At the Pram Factory, Romeril wrote his plays quickly, sometimes in collaboration with fellow playwrights, and focused on their effective production. He often directed, occasionally acted in his plays, and even helped build set designs. His quiet, professional, helpful, and unassuming manner made him one of the leaders of this artists’ collective.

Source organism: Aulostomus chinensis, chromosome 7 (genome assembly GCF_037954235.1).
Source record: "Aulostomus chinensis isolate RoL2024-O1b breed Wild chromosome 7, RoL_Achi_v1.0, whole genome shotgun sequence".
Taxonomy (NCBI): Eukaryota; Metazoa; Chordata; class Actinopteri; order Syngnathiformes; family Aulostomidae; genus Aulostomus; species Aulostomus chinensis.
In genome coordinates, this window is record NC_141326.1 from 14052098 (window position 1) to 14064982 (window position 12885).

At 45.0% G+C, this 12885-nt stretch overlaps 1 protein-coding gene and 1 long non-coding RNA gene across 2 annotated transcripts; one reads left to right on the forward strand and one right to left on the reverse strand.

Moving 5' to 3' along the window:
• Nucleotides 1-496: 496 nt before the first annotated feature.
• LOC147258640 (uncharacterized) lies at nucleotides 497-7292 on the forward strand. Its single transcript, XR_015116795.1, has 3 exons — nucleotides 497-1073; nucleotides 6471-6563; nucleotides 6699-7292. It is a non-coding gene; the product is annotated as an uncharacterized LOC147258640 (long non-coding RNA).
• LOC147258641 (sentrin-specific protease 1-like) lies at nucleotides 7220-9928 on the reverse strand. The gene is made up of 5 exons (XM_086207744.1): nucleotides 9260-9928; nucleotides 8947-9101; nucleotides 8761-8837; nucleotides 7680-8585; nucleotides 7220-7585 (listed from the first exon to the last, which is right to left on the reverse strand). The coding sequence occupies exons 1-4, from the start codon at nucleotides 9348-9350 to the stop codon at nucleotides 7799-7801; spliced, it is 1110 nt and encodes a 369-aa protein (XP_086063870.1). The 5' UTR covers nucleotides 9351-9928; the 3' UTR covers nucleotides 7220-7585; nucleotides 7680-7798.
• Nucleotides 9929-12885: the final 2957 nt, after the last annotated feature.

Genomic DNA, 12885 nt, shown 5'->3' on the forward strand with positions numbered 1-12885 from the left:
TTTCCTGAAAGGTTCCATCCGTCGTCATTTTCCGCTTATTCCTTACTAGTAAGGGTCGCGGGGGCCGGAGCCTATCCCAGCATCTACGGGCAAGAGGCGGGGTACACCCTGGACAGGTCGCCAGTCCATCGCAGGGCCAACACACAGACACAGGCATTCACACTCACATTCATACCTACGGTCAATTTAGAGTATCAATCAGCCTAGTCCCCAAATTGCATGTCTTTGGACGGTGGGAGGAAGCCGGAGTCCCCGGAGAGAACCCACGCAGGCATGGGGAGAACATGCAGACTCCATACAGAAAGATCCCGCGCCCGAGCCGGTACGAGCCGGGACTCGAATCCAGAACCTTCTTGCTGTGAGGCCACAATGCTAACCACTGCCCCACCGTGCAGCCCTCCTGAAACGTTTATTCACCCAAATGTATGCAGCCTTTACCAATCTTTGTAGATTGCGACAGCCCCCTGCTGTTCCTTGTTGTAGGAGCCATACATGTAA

From his beginnings, Romeril has been dedicated to working-class interests, left-wing politics, and collaborative production. The latter meant that the majority of his plays of the 1970’s and 1980’s have not been published. He wrote his plays for production, not for a reading audience. For all his political commitments, Romeril has always stressed the importance of entertaining his audience. Most of his plays include significant comic elements and no dour lecturing. Romeril attracted international attention in 1974 with The Floating World, his tragicomic play of a former World War II prisoner of war who travels on a cruise ship from Australia to Japan, homeland of the former enemy. The play earned for Romeril the first Australia-Canada Literary Award in 1976 and has seen many successful revivals. It remains one of Romeril’s best-known works.